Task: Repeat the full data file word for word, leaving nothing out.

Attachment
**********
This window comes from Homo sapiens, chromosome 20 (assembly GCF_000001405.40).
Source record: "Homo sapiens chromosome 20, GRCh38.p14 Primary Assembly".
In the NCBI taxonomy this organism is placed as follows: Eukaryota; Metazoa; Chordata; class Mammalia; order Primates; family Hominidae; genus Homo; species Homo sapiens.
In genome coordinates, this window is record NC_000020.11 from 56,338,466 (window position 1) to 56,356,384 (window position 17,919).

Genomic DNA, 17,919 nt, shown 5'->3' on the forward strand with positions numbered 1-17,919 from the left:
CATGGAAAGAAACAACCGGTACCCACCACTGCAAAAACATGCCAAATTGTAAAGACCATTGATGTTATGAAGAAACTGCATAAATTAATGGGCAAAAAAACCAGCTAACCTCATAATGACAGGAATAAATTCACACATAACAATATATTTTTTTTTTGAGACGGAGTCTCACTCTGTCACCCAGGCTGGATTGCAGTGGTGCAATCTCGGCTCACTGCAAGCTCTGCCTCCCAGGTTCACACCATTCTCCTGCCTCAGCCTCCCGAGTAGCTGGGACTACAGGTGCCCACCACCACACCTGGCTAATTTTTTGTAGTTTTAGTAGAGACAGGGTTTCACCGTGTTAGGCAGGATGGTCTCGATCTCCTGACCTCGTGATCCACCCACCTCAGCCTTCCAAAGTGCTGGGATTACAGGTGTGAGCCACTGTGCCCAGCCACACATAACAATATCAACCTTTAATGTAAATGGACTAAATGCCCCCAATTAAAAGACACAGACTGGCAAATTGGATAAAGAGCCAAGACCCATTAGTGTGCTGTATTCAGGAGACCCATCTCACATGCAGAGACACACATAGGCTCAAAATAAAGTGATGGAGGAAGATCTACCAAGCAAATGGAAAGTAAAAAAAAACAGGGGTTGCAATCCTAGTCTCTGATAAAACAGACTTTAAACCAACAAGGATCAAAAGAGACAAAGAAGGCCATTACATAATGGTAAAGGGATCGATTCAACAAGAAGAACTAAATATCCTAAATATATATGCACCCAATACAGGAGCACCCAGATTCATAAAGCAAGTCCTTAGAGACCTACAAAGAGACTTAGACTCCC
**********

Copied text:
This window comes from Homo sapiens, chromosome 20 (assembly GCF_000001405.40).
Source record: "Homo sapiens chromosome 20, GRCh38.p14 Primary Assembly".
In the NCBI taxonomy this organism is placed as follows: Eukaryota; Metazoa; Chordata; class Mammalia; order Primates; family Hominidae; genus Homo; species Homo sapiens.
In genome coordinates, this window is record NC_000020.11 from 56,338,466 (window position 1) to 56,356,384 (window position 17,919).

Genomic DNA, 17,919 nt, shown 5'->3' on the forward strand with positions numbered 1-17,919 from the left:
CATGGAAAGAAACAACCGGTACCCACCACTGCAAAAACATGCCAAATTGTAAAGACCATTGATGTTATGAAGAAACTGCATAAATTAATGGGCAAAAAAACCAGCTAACCTCATAATGACAGGAATAAATTCACACATAACAATATATTTTTTTTTTGAGACGGAGTCTCACTCTGTCACCCAGGCTGGATTGCAGTGGTGCAATCTCGGCTCACTGCAAGCTCTGCCTCCCAGGTTCACACCATTCTCCTGCCTCAGCCTCCCGAGTAGCTGGGACTACAGGTGCCCACCACCACACCTGGCTAATTTTTTGTAGTTTTAGTAGAGACAGGGTTTCACCGTGTTAGGCAGGATGGTCTCGATCTCCTGACCTCGTGATCCACCCACCTCAGCCTTCCAAAGTGCTGGGATTACAGGTGTGAGCCACTGTGCCCAGCCACACATAACAATATCAACCTTTAATGTAAATGGACTAAATGCCCCCAATTAAAAGACACAGACTGGCAAATTGGATAAAGAGCCAAGACCCATTAGTGTGCTGTATTCAGGAGACCCATCTCACATGCAGAGACACACATAGGCTCAAAATAAAGTGATGGAGGAAGATCTACCAAGCAAATGGAAAGTAAAAAAAAACAGGGGTTGCAATCCTAGTCTCTGATAAAACAGACTTTAAACCAACAAGGATCAAAAGAGACAAAGAAGGCCATTACATAATGGTAAAGGGATCGATTCAACAAGAAGAACTAAATATCCTAAATATATATGCACCCAATACAGGAGCACCCAGATTCATAAAGCAAGTCCTTAGAGACCTACAAAGAGACTTAGACTCCC